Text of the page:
Grant Fisher's story
by Grant Fisher, December 1999

I started with a band called 'Preamble' in Cape Town in 1973 while we were together at Westerford High - Craig Fisher (my brother) on guitar, Peter Goodacre (KFM presenter) on lead guitar, Ian Liddle on drums and myself on bass guitar. We won the schools "battle of the bands" talent contest in 1974 with covers of the Beatles' 'Please, Please Me' and 'Ticket to Ride', etc... We wrote a host of originals and did plenty of covers (including 'Buccaneer' [McCully Workshop] would you believe?), playing gigs at the ice-rink in Greenpoint and the odd Scout hall disco... That is when I wrote 'High & Dry', which was finally recorded with Streetalk in Jhb in 1983.

Other bands in CT included 'Limousine' in 1977/8 with (fat) Des Hudson on drums, Gary on guitar, 'Wildeside' in 1979 with Peter Hanmer (guitar) and John-Paul Geyer (drums) - ( the Dire Straits era...). 2 years of Military service saw me playing in the Infantry School (Oudtshoorn) 'vermaaklikheidsorkes", doing gigs throughout the 'Klein Karoo' on weekends, while fellow 'studente' stood beat or did inspections (an army thing...).

I started a trio in 1981 with Simon Walker (guitar) and Pete Harrison (vocals, blues harp), called the "Bash Street Kids" and held down a number of gigs around town doing mainly blues and rock covers. I then joined Dr Jive & the Bluenotes (Clive, Greg and Tony Ridgeway), and recorded "Let it rock & roll" with Winston Mankunku on Sax in Marco Cellotti's studio in CT.

More about Dr Jive and the Bluenotes below...

I left CT in May 1982 to join Peter Hanmer, Garth Potterton (guitars) and Colin Heaney (drums), who had a band called "Boss", doing heavy rock originals. This was the pinnacle of my playing career in that it was exciting, fulfilling and stretching my abilities for the first time. We were writing stuff together that when I think back on it, was ahead of it's time and damned good!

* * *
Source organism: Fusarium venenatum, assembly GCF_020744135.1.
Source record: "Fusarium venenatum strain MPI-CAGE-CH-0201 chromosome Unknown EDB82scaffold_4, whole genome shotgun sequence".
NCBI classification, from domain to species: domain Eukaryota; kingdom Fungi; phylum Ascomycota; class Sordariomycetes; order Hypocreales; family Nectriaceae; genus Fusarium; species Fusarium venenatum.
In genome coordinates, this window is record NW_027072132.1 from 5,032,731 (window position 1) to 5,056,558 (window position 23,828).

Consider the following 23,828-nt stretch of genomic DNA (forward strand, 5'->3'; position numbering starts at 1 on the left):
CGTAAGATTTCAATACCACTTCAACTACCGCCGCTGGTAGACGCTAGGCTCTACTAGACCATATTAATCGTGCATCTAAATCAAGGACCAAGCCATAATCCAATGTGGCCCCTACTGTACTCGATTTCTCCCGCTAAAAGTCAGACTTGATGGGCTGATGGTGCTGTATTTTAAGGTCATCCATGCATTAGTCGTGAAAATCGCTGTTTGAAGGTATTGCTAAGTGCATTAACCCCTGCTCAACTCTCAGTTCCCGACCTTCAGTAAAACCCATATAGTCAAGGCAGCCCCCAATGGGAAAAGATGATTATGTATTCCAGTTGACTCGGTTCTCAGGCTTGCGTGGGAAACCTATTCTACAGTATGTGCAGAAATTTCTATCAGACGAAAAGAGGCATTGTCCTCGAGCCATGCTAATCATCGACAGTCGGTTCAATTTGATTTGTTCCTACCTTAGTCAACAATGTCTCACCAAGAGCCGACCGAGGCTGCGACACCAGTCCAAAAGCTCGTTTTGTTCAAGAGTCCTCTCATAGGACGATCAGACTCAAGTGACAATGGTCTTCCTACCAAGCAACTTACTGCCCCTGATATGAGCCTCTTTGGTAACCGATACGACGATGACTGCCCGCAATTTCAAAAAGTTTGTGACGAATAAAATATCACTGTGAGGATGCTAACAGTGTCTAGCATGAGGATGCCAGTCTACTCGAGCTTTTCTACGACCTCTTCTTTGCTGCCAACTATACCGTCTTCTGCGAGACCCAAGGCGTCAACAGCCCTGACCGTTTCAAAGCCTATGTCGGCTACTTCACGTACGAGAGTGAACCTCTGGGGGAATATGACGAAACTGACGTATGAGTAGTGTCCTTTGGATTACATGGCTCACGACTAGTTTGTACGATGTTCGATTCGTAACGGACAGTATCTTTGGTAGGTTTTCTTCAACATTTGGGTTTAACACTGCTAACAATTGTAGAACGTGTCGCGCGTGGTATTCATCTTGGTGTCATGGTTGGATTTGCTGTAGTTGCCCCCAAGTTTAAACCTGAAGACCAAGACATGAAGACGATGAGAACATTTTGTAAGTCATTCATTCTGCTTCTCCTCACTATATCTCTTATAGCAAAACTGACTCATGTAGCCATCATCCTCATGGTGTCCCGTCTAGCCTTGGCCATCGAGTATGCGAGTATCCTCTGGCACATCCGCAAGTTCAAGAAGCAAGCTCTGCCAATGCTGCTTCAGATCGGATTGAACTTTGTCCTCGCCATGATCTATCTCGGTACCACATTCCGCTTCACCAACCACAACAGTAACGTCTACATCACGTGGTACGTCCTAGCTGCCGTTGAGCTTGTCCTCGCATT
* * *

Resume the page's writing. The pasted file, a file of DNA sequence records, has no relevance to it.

We then hit a few line-up changes and Streetalk was formed, with the incorporation of a keyboard player for the first time. The band eventually turned 'pro' and I left in Dec 1983 to get married. I formed a new band in 1984 with the keyboard player (Rob Hendry) and drummer (Johnnie ...) - both later ex-'Betamax', called 'Jeraz'. We had Liz... and Vic... on vocals, Marshall Harmse on lead guitar. We opened a club in Pretoria called "Club '84" and played 3 months after which we fired Rob for 'questionable financial tactics', and Johnny left too. We replaced them both with Eddie Gilbert (keys and sax) and Andre Vos (drums) and stayed together for a further 9 months.

Various other bands followed - trios, dance bands etc, until 1987 when Peter Hanmer and I got together with Stuart Mattison (vocals) and formed "Domino", a club band (complete with backing tapes, courtesy of Peter and Dave Sharp) that stayed together (miraculously) for 3 years until 1991, when I quit playing 'semi-pro'. Peter, Dave and I got "Off the Edge" going again a a club band, but we didn't reallly crack it as a foursome. Peter and Dave kept in contact and were doing very well as a two-piece, last time I saw them.

I now live in Switzerland on a long term contract with my employer and I play regularly in our Church Band with a bunch of pro musicians from all around Europe (French keyboard player, Indonesian Sax player, Polish guitarist etc..)

Samurai - Dr Jive and The Blue Notes
Brian Currin, November 1999

I bought this seven single (remember those?) in 1982 and knew nothing about this song except that I loved its strange haunting sound and powerful Far-East imagery. Last week, reading through the Off The Edge biography on the net, I discovered that Dr Jive and The Blue Notes were a South African band!

Clive Ridgway from KFM in Cape Town takes up the story...

The band was formed and run by my older brother Greg who played lead guitar and was the lead voice on the bands records. He was very much the driving force behind the band and produced 'Samurai' which was recorded at Spaced Out Sounds Studio with Kevin Shirley behind the desk. My younger brother Tony was the drummer and I sort of fitted in somewhere in the middle. Under Greg's direction we played a progressive brand of pop that reflected our broad musical influences. These included amongst other styles, rock, blues, country, soul and funk. When Greg decided to call it a day to focus on film and his other artistic interests, Tony and I formed a country-rock band called Rocking Horse.
- SA Rock Digest Issue #40, November 1999

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